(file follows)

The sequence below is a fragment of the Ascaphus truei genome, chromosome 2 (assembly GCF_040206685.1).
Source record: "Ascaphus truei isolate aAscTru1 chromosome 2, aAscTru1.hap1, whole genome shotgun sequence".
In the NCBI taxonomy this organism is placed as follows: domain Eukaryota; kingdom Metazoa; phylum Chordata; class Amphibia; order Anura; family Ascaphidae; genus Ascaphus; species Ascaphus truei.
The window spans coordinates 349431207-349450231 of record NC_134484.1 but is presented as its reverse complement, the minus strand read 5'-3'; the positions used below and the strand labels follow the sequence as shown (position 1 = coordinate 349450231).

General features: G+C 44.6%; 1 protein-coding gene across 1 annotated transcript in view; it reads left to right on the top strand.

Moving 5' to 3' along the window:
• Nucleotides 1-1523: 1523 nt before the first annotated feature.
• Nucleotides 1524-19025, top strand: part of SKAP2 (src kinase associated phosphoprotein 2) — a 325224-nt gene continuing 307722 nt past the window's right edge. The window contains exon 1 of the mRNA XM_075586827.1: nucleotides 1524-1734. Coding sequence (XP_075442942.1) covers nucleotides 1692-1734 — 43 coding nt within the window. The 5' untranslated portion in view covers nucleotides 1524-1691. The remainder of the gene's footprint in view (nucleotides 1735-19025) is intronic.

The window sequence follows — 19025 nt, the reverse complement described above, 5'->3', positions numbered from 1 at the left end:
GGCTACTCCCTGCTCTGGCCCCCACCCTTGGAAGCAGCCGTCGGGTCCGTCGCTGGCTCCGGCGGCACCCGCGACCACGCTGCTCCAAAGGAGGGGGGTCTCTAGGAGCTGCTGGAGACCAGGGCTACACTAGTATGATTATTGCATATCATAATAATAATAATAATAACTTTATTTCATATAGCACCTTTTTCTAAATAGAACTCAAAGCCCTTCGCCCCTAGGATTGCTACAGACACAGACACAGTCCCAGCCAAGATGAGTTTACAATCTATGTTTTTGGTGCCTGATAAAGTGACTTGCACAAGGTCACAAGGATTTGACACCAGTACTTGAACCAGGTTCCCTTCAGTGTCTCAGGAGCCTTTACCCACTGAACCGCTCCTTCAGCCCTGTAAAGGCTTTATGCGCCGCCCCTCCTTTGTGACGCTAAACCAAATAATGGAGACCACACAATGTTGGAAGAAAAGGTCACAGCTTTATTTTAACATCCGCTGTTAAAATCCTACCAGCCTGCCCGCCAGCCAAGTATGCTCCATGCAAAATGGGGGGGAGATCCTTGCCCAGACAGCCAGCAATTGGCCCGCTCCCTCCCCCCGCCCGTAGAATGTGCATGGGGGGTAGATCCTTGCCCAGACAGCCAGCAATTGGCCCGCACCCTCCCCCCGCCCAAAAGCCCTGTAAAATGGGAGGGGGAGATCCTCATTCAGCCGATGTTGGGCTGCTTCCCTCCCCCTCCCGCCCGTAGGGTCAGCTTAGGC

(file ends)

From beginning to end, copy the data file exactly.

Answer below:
The sequence below is a fragment of the Ascaphus truei genome, chromosome 2 (assembly GCF_040206685.1).
Source record: "Ascaphus truei isolate aAscTru1 chromosome 2, aAscTru1.hap1, whole genome shotgun sequence".
In the NCBI taxonomy this organism is placed as follows: domain Eukaryota; kingdom Metazoa; phylum Chordata; class Amphibia; order Anura; family Ascaphidae; genus Ascaphus; species Ascaphus truei.
The window spans coordinates 349431207-349450231 of record NC_134484.1 but is presented as its reverse complement, the minus strand read 5'-3'; the positions used below and the strand labels follow the sequence as shown (position 1 = coordinate 349450231).

General features: G+C 44.6%; 1 protein-coding gene across 1 annotated transcript in view; it reads left to right on the top strand.

Moving 5' to 3' along the window:
• Nucleotides 1-1523: 1523 nt before the first annotated feature.
• Nucleotides 1524-19025, top strand: part of SKAP2 (src kinase associated phosphoprotein 2) — a 325224-nt gene continuing 307722 nt past the window's right edge. The window contains exon 1 of the mRNA XM_075586827.1: nucleotides 1524-1734. Coding sequence (XP_075442942.1) covers nucleotides 1692-1734 — 43 coding nt within the window. The 5' untranslated portion in view covers nucleotides 1524-1691. The remainder of the gene's footprint in view (nucleotides 1735-19025) is intronic.

The window sequence follows — 19025 nt, the reverse complement described above, 5'->3', positions numbered from 1 at the left end:
GGCTACTCCCTGCTCTGGCCCCCACCCTTGGAAGCAGCCGTCGGGTCCGTCGCTGGCTCCGGCGGCACCCGCGACCACGCTGCTCCAAAGGAGGGGGGTCTCTAGGAGCTGCTGGAGACCAGGGCTACACTAGTATGATTATTGCATATCATAATAATAATAATAATAACTTTATTTCATATAGCACCTTTTTCTAAATAGAACTCAAAGCCCTTCGCCCCTAGGATTGCTACAGACACAGACACAGTCCCAGCCAAGATGAGTTTACAATCTATGTTTTTGGTGCCTGATAAAGTGACTTGCACAAGGTCACAAGGATTTGACACCAGTACTTGAACCAGGTTCCCTTCAGTGTCTCAGGAGCCTTTACCCACTGAACCGCTCCTTCAGCCCTGTAAAGGCTTTATGCGCCGCCCCTCCTTTGTGACGCTAAACCAAATAATGGAGACCACACAATGTTGGAAGAAAAGGTCACAGCTTTATTTTAACATCCGCTGTTAAAATCCTACCAGCCTGCCCGCCAGCCAAGTATGCTCCATGCAAAATGGGGGGGAGATCCTTGCCCAGACAGCCAGCAATTGGCCCGCTCCCTCCCCCCGCCCGTAGAATGTGCATGGGGGGTAGATCCTTGCCCAGACAGCCAGCAATTGGCCCGCACCCTCCCCCCGCCCAAAAGCCCTGTAAAATGGGAGGGGGAGATCCTCATTCAGCCGATGTTGGGCTGCTTCCCTCCCCCTCCCGCCCGTAGGGTCAGCTTAGGC